From May 21st – November 27, the Annenberg is hosting the Beauty Culture photography exhibition featuring a compilation of over 100 famous photographer’s pictures of famous models, actors, sex symbols and more. Their work conveys the way celebrities have placed their mark on culture by creating the concept of beauty as we know it. The photos are oftentimes taken from ads for companies like Chanel or may have been used in magazine articles, projects, movie posters or simply for the sake of art in capturing beauty itself.
The moment a person walks in, one of the first things she sees is a photo of five beautiful nude models forming a cluster. A little further next to that photo is one of five other nude women in the same pose with the only difference being…they are obese. With this bold move, the exhibition sets the mood right away for what it is about: using photography in unconventional ways to challenge these constructed notions of beauty.
The exhibition centers around the way photography expresses beauty and how this has created standards that have shaped societies’ conception of beauty. Then it takes it a step further by portraying the impact these constructed standards have had on millions of women around the world.
In addition, it tackles with how beauty has become a multi-billion dollar industry by utilizing today’s consumer culture to create a demand for new and otherwise unnecessary products and services. By constantly changing beauty trends, this industry is able to generate new supply and demand cycles for different products, especially in many advanced capitalist societies.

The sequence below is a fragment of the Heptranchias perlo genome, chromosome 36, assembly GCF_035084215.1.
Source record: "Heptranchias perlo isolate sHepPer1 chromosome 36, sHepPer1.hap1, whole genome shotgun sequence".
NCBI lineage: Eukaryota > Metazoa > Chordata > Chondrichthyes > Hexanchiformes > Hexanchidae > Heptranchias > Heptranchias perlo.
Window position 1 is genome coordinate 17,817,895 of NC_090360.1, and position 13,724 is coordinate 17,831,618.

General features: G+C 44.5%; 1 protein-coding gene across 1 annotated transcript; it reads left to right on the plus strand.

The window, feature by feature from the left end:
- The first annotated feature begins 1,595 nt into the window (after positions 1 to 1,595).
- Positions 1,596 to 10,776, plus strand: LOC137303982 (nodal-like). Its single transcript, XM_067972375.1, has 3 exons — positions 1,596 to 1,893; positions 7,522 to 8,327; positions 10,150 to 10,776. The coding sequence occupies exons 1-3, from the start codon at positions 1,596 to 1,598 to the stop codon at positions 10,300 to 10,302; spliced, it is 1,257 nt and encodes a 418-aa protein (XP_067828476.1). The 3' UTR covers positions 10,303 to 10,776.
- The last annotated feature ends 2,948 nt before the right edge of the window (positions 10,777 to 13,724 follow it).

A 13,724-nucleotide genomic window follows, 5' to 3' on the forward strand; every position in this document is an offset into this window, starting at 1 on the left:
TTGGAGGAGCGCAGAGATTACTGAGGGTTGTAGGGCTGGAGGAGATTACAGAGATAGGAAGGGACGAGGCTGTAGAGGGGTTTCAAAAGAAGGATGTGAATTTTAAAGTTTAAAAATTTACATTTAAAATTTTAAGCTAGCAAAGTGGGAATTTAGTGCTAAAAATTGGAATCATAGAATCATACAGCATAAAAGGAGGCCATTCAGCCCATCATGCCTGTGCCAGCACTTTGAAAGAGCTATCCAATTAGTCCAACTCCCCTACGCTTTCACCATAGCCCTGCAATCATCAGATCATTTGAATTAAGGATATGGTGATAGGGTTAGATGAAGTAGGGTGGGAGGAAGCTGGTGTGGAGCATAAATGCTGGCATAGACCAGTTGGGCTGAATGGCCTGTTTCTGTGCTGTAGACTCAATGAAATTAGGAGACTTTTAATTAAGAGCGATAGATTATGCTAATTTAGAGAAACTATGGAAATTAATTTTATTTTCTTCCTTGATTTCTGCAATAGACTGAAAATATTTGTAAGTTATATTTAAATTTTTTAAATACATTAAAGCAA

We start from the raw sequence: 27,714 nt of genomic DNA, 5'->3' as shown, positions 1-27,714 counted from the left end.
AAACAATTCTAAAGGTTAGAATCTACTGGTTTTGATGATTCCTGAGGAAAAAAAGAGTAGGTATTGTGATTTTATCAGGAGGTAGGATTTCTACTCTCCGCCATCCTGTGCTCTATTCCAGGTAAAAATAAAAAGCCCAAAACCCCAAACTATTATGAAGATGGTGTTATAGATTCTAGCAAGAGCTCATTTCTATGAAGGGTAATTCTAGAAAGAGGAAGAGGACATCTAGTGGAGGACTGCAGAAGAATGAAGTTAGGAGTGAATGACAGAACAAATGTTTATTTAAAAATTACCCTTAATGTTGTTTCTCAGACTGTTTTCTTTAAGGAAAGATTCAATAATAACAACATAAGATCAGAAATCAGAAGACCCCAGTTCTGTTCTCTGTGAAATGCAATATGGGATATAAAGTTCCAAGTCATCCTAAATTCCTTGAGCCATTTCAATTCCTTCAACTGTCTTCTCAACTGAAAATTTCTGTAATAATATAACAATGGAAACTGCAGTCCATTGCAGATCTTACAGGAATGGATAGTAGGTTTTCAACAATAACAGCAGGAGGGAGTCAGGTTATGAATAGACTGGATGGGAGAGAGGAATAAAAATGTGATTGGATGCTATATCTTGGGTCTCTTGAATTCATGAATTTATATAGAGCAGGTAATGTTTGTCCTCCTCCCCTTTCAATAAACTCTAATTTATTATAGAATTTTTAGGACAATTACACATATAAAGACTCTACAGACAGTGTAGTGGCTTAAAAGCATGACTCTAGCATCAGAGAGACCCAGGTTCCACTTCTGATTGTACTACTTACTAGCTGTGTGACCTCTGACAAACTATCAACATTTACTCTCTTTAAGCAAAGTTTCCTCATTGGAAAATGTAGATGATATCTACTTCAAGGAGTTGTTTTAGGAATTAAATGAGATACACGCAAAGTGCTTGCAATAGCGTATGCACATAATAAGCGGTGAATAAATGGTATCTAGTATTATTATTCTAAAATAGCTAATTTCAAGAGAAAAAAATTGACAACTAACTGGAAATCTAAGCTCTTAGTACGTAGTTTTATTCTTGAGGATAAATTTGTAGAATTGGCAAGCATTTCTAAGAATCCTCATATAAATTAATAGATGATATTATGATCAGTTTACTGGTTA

In its layout the exhibition it is made up of different sections, each dealing with a different theme found within “The Beauty Culture.” Some examples are “The Pin Up Girl,” “The Model Industry,” “The Cosmetic Industry,” “The Marylin Syndrome,” “Is Size a Beauty?” and “Is Color a Beauty?” So for instance, “The Marylin Syndrome” conveys the use of actresses as sex symbols and symbols of ideal beauty, while “Is Color a Beauty?” exposes the reality of how race plays a detrimental role in whether one is perceived as beautiful or not by mainstream society.
Patrick Demarchelier’s exquisitely colorful depiction of the Chinese supermodel Du Juan, Ellen Von Unwerth’s stylized and vivid hair salon scene called “The Eccentric Ones” and Maiko’s captivating “Geisha” are only a few of the hundreds of uniquely eye-capturing photos. The works featured, among other things, also celebrate beauty, like in the case of Albert Watson’s Warris Derrie (Desert Flower) photo. This photo praises how the beauty industry has helped a woman escape the harsh conditions of her country to find a better life full of fame and glory.
In addition, the exhibition includes a “Digital Gallery,” which features a short documentary that expands on the exhibition’s themes of beauty as a culture and an industry. A key idea in the documentary is how technology today, such as Photoshop, has raised the standards of beauty to unprecedented and implausible heights creating an unattainable illusion. This has many implications, such as in contributing to the development of eating disorders that affect many young women today. The documentary also presents different views on the notion of beauty. For instance, Jamie Lee Curtis believes that beauty lies in simplicity and being natural, while Cindy Margolis believes it is merely a constructed fantasy.
The Beauty Culture photography exhibition is an eye-opening experience that challenges its audience by making it question its views on beauty and ponder on how this has had an effect on their lives. Finally, the exhibition makes people realize “photography’s undeniable influence on conceptions of the self” and how beauty is nothing but a constructed concept.